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Adobe Creative Cloud users going crazy

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› Adobe Creative Cloud users going crazy
  • Published on June 11, 2015

A new study links those working in creative professions with an increased likelihood of mental illness. While a stereotype has often followed those who are creative, and it has been amplified by well-known artists such as Van Gough, until now there had been no established link between creative individuals and mental health. This new study suggests that creative people think differently because of their genetic composition, and that there is a link between being creative and mental health problems.

The study found that the genetic composition of creative professionals tends to carry with it an increased risk of both schizophrenia and bipolar disorder. This was found in those working in creative fields, ranging from painters to musicians and even dancers. Overall, those working in creative fields had a 25% greater chance of carrying a genetic variants when compared to adults working in less creative fields, such as working in a manual labor job or as a farmer.

The study was recently published in the journal Nature Neuroscience and involved information taken from more than 86,000 people in Iceland in order to locate genetic variations which increased the risk of schizophrenia and bipolar disorder. When looking at those who were members of national arts societies, there was a 17% greater chance of carrying these variations when compared to the general population of non-artists. Checking a separate database in the Netherlands, the study’s authors found that individuals working in creative fields, or who were otherwise identified as being creative, had a 25% increased risk of death.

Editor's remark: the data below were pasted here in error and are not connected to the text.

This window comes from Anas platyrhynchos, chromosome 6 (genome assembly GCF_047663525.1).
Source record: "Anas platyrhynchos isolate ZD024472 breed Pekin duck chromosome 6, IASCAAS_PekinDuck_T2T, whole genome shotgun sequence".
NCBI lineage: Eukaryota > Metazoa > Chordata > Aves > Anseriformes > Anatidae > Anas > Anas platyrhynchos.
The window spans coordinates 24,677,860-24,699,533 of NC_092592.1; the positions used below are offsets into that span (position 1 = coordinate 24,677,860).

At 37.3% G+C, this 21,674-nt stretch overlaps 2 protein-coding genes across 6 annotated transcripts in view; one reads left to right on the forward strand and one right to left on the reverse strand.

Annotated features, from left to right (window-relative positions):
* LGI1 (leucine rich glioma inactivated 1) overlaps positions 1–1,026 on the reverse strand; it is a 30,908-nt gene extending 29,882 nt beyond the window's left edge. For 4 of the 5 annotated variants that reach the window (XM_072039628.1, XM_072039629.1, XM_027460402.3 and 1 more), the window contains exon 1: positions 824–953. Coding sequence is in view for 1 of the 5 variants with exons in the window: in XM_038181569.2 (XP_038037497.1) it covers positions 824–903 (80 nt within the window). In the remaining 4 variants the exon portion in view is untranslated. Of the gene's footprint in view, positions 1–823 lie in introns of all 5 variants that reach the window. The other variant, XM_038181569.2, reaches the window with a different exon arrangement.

The people who use Adobe Creative Cloud tend to be creative, and appear to fit perfectly within the definition of those included in this study. Adobe even labels their customers as creative professionals, and in our Creative Cloud classes and Adobe courses, the vast majority of users are creative professionals such as artists and designers. Yet before thinking that using Adobe’s Creative Cloud is going to drive you crazy, it’s useful to understand that this link is far from proven. The primary author of the study indicated that any genetic differences they discovered that may make a person more creative are miniscule, and there may be other genetic or environmental factors that contribute to creativity.

While those who produced the study believe it to be a good starting point for uncovering the genetics of creativity, a number of academics are less convinced of the link. They view high-profile cases of artists with mental illness as simply a correlation.

We have another theory. Creative professionals are more likely to be drive crazy by Adobe Creative Cloud crashing unexpectedly, having to continually pay to use the apps month after month, or the license not working because Adobe’s servers aren’t working.

About the author

is president of American Graphics Institute in Boston, Massachusetts. He is the creator and editor of the Digital Classroom book series. At American Graphics Institute, he provides strategic technology consulting to marketing professionals, publishers and to large technology companies including Google, Apple, and Microsoft. He delivers workshops relating to digital marketing, web analytics, SEO, and SEM. He is also the author of more than 10 books on electronic publishing tools and technologies, including the Adobe Creative Cloud for Dummies. Christopher did his undergraduate studies the at the University of Minnesota, and then worked for Quark, Inc. prior to joining American Graphics Institute where he has worked for 20 years.